Chronicle of the Old West: The Great Camel Experiment of 1855
Today people use horses and mules to pack provisions back into the wilderness… However, because of an experiment that started on March 3, 1855, and a twist of fate a few years later, packers could quite possibly be using… camels.
Were it not for a twist of fate today you could quite possibly be seeing camels being used for packing and transportation. It all started back on March 3, 1855 when then Secretary of War Jefferson Davis got Congress to approve $30,000 for checking out the possibility of using camels as pack animals.
About 75 camels were imported into Southern Texas. One of the officers involved in the camel unit was Lt. Colonel Robert E. Lee. Even though local citizens didn’t like the camels because they smelled awful, and horses were scared to death of them, Robert E. Lee was very impressed with their performance.
Two years after the approval of funding by Congress, a caravan of 25 camels headed from Southern Texas to California. It arrived four months later with many of the soldiers crediting their survival to the camel’s ability to carry extra water. The men in the field praised the experiment as a success.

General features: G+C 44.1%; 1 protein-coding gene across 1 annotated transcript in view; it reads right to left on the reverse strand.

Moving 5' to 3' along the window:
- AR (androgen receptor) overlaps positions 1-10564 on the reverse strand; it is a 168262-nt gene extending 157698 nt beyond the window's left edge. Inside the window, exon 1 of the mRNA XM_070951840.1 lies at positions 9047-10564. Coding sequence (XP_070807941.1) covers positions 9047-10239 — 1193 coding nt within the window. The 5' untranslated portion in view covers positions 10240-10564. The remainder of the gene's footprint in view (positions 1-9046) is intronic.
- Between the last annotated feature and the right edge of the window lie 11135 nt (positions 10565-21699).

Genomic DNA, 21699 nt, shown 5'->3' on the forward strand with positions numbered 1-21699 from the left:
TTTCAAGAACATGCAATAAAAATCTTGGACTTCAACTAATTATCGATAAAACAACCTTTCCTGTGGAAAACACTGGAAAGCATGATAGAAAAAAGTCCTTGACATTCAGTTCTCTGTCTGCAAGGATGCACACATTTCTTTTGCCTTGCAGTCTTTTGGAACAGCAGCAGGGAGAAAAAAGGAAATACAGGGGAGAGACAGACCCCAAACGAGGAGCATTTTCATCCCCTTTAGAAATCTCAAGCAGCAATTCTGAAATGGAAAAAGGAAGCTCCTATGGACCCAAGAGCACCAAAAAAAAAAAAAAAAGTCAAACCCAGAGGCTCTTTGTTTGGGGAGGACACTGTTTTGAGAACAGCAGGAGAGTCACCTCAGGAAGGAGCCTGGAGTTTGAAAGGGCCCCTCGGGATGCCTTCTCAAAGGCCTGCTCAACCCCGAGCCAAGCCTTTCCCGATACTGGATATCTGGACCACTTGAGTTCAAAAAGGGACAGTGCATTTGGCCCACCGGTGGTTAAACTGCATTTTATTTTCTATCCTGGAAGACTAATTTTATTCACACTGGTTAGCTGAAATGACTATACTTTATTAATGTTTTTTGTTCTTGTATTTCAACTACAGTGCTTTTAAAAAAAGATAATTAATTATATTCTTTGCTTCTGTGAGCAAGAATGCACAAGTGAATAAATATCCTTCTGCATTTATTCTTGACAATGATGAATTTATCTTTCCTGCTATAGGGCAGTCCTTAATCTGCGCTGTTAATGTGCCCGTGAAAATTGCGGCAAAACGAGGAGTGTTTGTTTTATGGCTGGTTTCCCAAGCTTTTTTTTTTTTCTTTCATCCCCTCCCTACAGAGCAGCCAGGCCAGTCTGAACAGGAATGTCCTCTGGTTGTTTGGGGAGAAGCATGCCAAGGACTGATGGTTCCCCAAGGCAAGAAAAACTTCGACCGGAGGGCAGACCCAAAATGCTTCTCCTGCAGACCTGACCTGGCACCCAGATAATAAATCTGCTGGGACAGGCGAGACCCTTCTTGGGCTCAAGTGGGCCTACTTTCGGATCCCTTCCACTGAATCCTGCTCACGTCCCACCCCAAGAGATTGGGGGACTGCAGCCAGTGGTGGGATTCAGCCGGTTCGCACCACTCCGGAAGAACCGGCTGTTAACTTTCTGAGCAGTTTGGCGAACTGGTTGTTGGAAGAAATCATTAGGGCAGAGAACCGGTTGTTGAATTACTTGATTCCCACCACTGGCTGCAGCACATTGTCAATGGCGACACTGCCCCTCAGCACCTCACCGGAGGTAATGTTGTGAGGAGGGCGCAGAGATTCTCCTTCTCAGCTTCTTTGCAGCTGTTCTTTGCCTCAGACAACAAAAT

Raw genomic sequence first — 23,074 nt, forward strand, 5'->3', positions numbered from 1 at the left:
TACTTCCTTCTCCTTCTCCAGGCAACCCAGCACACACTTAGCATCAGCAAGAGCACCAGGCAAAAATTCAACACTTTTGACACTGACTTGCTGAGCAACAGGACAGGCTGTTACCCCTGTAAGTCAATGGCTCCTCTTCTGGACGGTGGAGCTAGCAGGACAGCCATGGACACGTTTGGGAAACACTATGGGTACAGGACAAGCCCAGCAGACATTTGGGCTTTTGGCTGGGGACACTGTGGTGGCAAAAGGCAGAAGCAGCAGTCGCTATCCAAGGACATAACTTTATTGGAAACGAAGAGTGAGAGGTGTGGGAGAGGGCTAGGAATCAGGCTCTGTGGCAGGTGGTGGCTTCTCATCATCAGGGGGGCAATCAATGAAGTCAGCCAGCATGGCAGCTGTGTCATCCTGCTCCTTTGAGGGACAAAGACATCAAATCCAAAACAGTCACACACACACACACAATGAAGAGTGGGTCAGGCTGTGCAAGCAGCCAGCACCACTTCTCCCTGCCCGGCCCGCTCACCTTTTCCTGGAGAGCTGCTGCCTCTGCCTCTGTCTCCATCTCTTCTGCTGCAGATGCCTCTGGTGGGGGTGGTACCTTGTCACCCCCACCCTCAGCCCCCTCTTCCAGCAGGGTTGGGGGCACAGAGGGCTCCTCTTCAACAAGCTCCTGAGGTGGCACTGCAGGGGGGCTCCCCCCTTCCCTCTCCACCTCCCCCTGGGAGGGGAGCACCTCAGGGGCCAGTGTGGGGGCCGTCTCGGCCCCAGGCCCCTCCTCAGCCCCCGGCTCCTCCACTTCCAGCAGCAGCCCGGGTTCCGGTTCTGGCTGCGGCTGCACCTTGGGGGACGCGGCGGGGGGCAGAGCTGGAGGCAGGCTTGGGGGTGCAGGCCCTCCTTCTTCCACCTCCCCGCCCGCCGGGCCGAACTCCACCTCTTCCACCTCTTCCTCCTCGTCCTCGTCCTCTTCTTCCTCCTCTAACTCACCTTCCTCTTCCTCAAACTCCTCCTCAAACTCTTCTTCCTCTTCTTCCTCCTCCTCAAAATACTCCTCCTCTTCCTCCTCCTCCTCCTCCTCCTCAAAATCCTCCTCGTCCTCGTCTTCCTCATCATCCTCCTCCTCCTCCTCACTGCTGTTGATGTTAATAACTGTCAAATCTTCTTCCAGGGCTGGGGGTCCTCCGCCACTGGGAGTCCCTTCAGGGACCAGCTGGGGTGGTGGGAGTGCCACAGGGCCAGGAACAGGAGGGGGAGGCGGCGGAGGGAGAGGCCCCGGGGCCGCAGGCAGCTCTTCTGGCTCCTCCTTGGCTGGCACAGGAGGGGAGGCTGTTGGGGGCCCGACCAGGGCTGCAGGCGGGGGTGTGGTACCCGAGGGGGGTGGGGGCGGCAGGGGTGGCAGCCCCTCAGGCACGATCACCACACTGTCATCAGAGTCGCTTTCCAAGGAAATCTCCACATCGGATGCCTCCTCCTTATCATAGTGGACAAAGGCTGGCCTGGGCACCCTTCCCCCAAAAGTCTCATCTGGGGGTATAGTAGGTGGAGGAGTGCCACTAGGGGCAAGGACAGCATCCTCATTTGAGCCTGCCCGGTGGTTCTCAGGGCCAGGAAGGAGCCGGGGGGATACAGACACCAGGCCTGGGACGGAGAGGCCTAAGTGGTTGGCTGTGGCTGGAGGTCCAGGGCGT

This is where a twist of fate enters the picture. During this period of time the southern states began succeeding from the Union. Both Jefferson Davis and Robert E. Lee left the army to become a part of the Confederacy.
Their replacements were not fans of the camels. And then along came the Civil War and the army’s attention was directed elsewhere, and what was called “the great camel experiment,” became a thing of the past.
Some of the camels were later used to transport goods in the Los Angeles harbor area. But several of them got loose and started wandering around.
You know, even today people visiting the southwest deserts report hearing strange and eerie sounds and ghosts in the image of camels.